I saw Argo yesterday at the Cobblehill Theater in Brooklyn with my friend Hai-Dang Phan. It’s a well-made, entertaining thriller, but especially interesting to me for the way it displays so clearly the way people in the U.S. understand their history as a deferred wish-fulfillment. (Btw, Argo, fuck yourself! is a running joke in the film. Alan Arkin, the producer says it to a reporter asking what the film is about.) The ending of the film is the worst part but also the most interesting. Spoiler alert. Affleck’s character, who is separated from his wife and a very heavy drinker, if not an alcoholic, comes home and asks his wife if he can “come in.” She hugs him and says nothing, but she is smiling and all happy, happy. The first shot of Affleck on the veranda shows a big American flag blowing in the upper left part of the screen. Male hero equals national hero. The family is restored. But not really. The next shot is of Affleck in bed with his son, who is sleeping in Affleck’s arms, but totally awake, and the camera tracks left to show part of the son’s star wars collection of action figures or figurines. They are pretty small scale. There are at least three dissolves to close-ups of the collection, each take feeling extraordinarily long, at least to me, until finally we get to a storyboard for the bogus film that we saw Affleck keep back from the archivist earlier (Affleck was supposed to turn over all the other docs and did so, except for this one). The storyboard, around which text about what happened later, shows the hero on some kind of space motorbike with a little boy holding on to him. Mirror image of Affleck and his son. Two points about the film's delivery of U.S. history as yet to be fulfilled fantasy: first, the family is not really restored. The wife is hardly there and immediately drops out. The son is safe and asleep, but Dad is still on duty, his heroism invisible (what he did remains classified). Second, national history is only intelligible indirectly, through the sci-fi movie. History begins returns only through science-fiction fantasy. The Star Wars shots recycle the film as Reagan’s never built anti-ballistic missile defense system, called Star Wars. The length of the takes at the end grant the wish or family reunion only through deferral which looks forward to Star Wars in a future anterior, since the film has already been released but Reagan has not yet been elected, and back via the stolen storyboard, to the sci-fi film Argo that one of the hostages used to get himself and the other five hostages through the final checkpoint, which was itself a story of he Iranian revolution, and back to the moment when Affleck got the idea for the op while watching Battle for the Planet of the Apes on TV with his son. The son is father of the man. Son is watching it at his home, Mom is gone, and Affleck turns the channel in his hotel room so he can watch it too at the same time. The clips from Battle the Planet of the Apes show the black astronaut with two apes and ends with a close up of an orangantan. That film is openly an allegory of the race wars of the 60s and recycles racist images of blacks represented as apes. (Think King Kong.) Affleck notices the make-up and gets the idea to call the guy who did it, who has also done work for the C.I.A. There are lots of clips of TV news anchors (Peter Jennings, Walter Chronkite, Ted Koppel) reporting on the hostage crisis, but Affleck only gets it, the rescue op, when he tunes into his son’s channel. And he only pursues it after calling his son and missing him (shot of phone, no one home). So he writes a birthday card to his son and wife and drops in the mail at the airport. Communication delay, letter never arrives at its destination. The film begins with a sequence about the US involvement in Iran that derives from Persepolis. It is narrated by a girl in voice-over as a kind of animated graphic novel (anticipating the Argo storyboards later and also echoing in advance an Iranian servant of the Canadian ambassador who is forced to leave to Iraq near the end of the film). From start to finish, we get history delivered in pre-production movie form or animated storybook form or in collectible sci-fi film merchandise. This sequence is refreshingly critical of the U.S. it sort of drops out as the Argo fantasy recodes it as a story of miniature American and Canadian triumphalism (the rest of the hostages remained in captivity, of course). So the scale of the story is the scale of the toys in the son’s Star Wars toy collection, and the son’s collection forgets the history of U.S. race war and remembers what is to come rather than what has happened. The re-collection is already compulsive, looping back and forward a moment when the wish can actually be fulfilled, a moment that never arrives and never will, or does so only as a moment represented as the deferral of said wish. Every covert op is part of a lo-“op.” No op is opt(imal).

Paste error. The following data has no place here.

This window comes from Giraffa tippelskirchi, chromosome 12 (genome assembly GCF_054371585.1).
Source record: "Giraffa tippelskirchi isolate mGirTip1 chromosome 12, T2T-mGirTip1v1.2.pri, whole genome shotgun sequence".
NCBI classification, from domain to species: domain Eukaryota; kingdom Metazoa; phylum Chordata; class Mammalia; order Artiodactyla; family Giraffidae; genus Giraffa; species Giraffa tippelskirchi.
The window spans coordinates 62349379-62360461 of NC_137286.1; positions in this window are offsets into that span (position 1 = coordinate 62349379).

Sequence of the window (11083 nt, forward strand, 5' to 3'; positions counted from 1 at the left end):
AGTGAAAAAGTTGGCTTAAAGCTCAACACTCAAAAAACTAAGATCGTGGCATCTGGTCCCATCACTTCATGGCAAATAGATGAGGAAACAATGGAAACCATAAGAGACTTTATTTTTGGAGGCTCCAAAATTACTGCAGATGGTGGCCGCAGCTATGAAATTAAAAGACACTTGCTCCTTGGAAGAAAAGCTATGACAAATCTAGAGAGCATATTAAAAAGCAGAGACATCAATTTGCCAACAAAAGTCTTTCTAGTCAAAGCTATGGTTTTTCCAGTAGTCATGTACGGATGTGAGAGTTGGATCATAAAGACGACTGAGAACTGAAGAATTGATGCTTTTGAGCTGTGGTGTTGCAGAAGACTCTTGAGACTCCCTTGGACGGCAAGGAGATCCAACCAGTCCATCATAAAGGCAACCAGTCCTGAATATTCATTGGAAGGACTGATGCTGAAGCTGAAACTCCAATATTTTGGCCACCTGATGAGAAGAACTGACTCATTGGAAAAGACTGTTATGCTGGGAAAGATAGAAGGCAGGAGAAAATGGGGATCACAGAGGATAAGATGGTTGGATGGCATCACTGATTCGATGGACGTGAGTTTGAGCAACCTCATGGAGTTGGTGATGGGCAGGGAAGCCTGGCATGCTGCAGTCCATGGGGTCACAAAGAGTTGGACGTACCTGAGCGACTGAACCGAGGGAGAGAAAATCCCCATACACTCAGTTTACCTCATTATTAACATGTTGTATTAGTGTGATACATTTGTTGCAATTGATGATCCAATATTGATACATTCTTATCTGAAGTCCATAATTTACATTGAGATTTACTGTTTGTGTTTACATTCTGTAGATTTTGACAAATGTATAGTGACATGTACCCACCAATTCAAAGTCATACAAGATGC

Friday, October 12, 2012
Can you be happy as a woman and not marry? That is the question Trollope poses in Can You Forgive Her? The answer is no. Yes, Alice knows John Grey loves. Yes, she knows he loves her. But nevertheless she cannot marry him. Why? In part because because she misreads him. But this novel is no Pride and Prejudice. A woman can't marry and be happy either. This novel is about marriage being death. Here is what the narrator says about Planty Pall, Gencora's husband, after he has decided to refuse the once in a lifetime offer he has sought his entire adulthood trying to obtain, namely the office of he Chancellor of the Exchequer, in order to save his marriage by taking his wife on a tour of Europe for a year: "All his friends knew, or believed they knew, that he had left town. His death and burial had been chronicled, and were he now to reappear, he could reappear only as a ghost. He was being talked of as the departed one;--or rather, such talk on all sides had now come nearly to an end." p. 561 Glencora wants to leave her husband because she cannot give him an heir. When John Grey finally gets Alice to accept his proposal, she does so in a graveyard. In my view of the novel, a woman who doesn't marry, like a woman who does, already has one foot in the grave. The central scene of the novel occurs when Alice go for a walk in the ruins near Matching, her home, and Glencora keeps them out to long. They come home with cold feet, and Planty blames Alice. The scene is mentioned again and again in the novel, even near the very end. "Cold" iS used again and again. Planty gives Glencora a "cold kiss." A dead husband is buried in the "cold sod." Funny when you think of it. Trollope's The Warden is missing its second volume. The heroine who gets married in a narrative rush at the end is already a widow at the beginning of Barchester Towers. The story of their seemingly happy marriage is never told. Trollope seems to be even more anti-marriage than Hardy. Who'd have thought?